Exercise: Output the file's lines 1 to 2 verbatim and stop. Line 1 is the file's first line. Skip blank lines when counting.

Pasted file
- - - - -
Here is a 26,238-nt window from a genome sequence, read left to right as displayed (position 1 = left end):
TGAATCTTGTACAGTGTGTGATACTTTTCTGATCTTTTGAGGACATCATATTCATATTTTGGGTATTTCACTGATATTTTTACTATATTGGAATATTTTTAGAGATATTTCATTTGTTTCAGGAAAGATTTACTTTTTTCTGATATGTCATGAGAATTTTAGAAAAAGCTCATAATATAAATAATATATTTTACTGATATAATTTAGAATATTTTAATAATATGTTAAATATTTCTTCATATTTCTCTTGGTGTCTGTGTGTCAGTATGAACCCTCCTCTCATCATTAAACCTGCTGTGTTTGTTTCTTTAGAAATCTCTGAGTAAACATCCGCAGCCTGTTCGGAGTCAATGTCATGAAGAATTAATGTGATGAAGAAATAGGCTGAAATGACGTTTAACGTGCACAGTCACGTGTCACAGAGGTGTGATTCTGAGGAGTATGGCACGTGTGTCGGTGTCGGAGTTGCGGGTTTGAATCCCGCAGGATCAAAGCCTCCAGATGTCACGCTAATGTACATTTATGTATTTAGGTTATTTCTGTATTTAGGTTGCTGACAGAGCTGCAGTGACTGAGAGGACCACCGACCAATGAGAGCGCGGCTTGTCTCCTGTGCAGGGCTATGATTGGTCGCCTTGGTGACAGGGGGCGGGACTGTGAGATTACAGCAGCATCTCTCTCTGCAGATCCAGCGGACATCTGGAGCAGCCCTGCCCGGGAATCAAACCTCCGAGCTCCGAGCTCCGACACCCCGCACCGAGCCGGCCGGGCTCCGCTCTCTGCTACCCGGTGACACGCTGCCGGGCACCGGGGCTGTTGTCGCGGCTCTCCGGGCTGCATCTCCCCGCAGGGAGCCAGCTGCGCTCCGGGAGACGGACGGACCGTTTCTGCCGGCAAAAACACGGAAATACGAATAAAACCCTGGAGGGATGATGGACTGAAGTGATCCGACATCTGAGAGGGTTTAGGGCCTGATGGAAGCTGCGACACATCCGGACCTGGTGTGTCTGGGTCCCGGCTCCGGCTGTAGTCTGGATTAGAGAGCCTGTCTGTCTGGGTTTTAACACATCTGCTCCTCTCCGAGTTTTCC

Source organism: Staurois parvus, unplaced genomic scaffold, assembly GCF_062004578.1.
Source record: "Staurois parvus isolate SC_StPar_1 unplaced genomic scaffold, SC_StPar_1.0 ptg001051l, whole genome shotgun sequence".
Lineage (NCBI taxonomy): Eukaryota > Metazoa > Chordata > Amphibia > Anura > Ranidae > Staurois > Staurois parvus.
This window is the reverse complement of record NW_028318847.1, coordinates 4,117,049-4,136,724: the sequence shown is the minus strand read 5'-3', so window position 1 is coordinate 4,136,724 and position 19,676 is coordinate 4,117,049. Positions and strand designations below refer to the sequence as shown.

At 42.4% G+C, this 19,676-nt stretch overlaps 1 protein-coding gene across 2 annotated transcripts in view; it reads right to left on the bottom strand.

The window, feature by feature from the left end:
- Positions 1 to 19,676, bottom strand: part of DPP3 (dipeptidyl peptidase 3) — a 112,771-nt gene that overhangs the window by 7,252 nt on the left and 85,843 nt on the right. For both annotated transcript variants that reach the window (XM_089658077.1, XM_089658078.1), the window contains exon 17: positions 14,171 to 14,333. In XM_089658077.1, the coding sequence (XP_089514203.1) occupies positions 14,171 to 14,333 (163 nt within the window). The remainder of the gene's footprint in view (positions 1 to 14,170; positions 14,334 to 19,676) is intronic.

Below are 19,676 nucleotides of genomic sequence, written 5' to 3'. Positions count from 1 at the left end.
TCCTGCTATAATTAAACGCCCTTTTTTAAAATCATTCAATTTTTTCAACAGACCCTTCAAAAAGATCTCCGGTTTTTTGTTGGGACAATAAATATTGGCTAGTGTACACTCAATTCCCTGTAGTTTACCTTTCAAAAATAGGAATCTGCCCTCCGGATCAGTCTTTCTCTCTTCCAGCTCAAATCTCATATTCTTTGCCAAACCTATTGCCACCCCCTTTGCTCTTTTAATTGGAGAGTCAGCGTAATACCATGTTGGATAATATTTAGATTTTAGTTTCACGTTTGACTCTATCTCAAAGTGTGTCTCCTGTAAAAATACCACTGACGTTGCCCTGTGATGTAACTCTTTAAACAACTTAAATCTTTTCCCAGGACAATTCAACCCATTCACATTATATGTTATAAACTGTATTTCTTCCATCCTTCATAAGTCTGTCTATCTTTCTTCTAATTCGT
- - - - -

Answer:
Here is a 26,238-nt window from a genome sequence, read left to right as displayed (position 1 = left end):
TGAATCTTGTACAGTGTGTGATACTTTTCTGATCTTTTGAGGACATCATATTCATATTTTGGGTATTTCACTGATATTTTTACTATATTGGAATATTTTTAGAGATATTTCATTTGTTTCAGGAAAGATTTACTTTTTTCTGATATGTCATGAGAATTTTAGAAAAAGCTCATAATATAAATAATATATTTTACTGATATAATTTAGAATATTTTAATAATATGTTAAATATTTCTTCATATTTCTCTTGGTGTCTGTGTGTCAGTATGAACCCTCCTCTCATCATTAAACCTGCTGTGTTTGTTTCTTTAGAAATCTCTGAGTAAACATCCGCAGCCTGTTCGGAGTCAATGTCATGAAGAATTAATGTGATGAAGAAATAGGCTGAAATGACGTTTAACGTGCACAGTCACGTGTCACAGAGGTGTGATTCTGAGGAGTATGGCACGTGTGTCGGTGTCGGAGTTGCGGGTTTGAATCCCGCAGGATCAAAGCCTCCAGATGTCACGCTAATGTACATTTATGTATTTAGGTTATTTCTGTATTTAGGTTGCTGACAGAGCTGCAGTGACTGAGAGGACCACCGACCAATGAGAGCGCGGCTTGTCTCCTGTGCAGGGCTATGATTGGTCGCCTTGGTGACAGGGGGCGGGACTGTGAGATTACAGCAGCATCTCTCTCTGCAGATCCAGCGGACATCTGGAGCAGCCCTGCCCGGGAATCAAACCTCCGAGCTCCGAGCTCCGACACCCCGCACCGAGCCGGCCGGGCTCCGCTCTCTGCTACCCGGTGACACGCTGCCGGGCACCGGGGCTGTTGTCGCGGCTCTCCGGGCTGCATCTCCCCGCAGGGAGCCAGCTGCGCTCCGGGAGACGGACGGACCGTTTCTGCCGGCAAAAACACGGAAATACGAATAAAACCCTGGAGGGATGATGGACTGAAGTGATCCGACATCTGAGAGGGTTTAGGGCCTGATGGAAGCTGCGACACATCCGGACCTGGTGTGTCTGGGTCCCGGCTCCGGCTGTAGTCTGGATTAGAGAGCCTGTCTGTCTGGGTTTTAACACATCTGCTCCTCTCCGAGTTTTCC